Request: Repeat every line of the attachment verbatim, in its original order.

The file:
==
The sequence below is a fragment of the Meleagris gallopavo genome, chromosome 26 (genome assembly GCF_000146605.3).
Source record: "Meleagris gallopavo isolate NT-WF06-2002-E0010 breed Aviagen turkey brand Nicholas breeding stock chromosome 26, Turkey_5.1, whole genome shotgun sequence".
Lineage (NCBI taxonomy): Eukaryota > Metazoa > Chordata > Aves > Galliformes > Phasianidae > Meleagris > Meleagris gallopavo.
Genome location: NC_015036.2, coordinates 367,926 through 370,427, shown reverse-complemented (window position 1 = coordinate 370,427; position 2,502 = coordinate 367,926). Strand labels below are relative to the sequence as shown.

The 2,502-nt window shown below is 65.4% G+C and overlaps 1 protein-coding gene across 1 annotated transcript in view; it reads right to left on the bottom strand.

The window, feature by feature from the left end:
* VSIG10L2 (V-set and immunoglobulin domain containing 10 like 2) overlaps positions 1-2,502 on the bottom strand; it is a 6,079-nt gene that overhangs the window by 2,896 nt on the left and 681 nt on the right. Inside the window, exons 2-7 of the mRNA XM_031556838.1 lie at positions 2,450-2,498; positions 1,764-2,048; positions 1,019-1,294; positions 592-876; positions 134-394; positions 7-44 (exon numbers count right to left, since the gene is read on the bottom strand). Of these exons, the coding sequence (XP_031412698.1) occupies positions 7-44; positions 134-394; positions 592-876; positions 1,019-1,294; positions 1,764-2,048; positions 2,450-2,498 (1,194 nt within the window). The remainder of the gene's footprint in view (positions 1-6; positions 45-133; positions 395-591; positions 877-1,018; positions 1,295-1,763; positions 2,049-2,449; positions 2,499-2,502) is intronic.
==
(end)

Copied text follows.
The sequence below is a fragment of the Meleagris gallopavo genome, chromosome 26 (genome assembly GCF_000146605.3).
Source record: "Meleagris gallopavo isolate NT-WF06-2002-E0010 breed Aviagen turkey brand Nicholas breeding stock chromosome 26, Turkey_5.1, whole genome shotgun sequence".
Lineage (NCBI taxonomy): Eukaryota > Metazoa > Chordata > Aves > Galliformes > Phasianidae > Meleagris > Meleagris gallopavo.
Genome location: NC_015036.2, coordinates 367,926 through 370,427, shown reverse-complemented (window position 1 = coordinate 370,427; position 2,502 = coordinate 367,926). Strand labels below are relative to the sequence as shown.

The 2,502-nt window shown below is 65.4% G+C and overlaps 1 protein-coding gene across 1 annotated transcript in view; it reads right to left on the bottom strand.

The window, feature by feature from the left end:
* VSIG10L2 (V-set and immunoglobulin domain containing 10 like 2) overlaps positions 1-2,502 on the bottom strand; it is a 6,079-nt gene that overhangs the window by 2,896 nt on the left and 681 nt on the right. Inside the window, exons 2-7 of the mRNA XM_031556838.1 lie at positions 2,450-2,498; positions 1,764-2,048; positions 1,019-1,294; positions 592-876; positions 134-394; positions 7-44 (exon numbers count right to left, since the gene is read on the bottom strand). Of these exons, the coding sequence (XP_031412698.1) occupies positions 7-44; positions 134-394; positions 592-876; positions 1,019-1,294; positions 1,764-2,048; positions 2,450-2,498 (1,194 nt within the window). The remainder of the gene's footprint in view (positions 1-6; positions 45-133; positions 395-591; positions 877-1,018; positions 1,295-1,763; positions 2,049-2,449; positions 2,499-2,502) is intronic.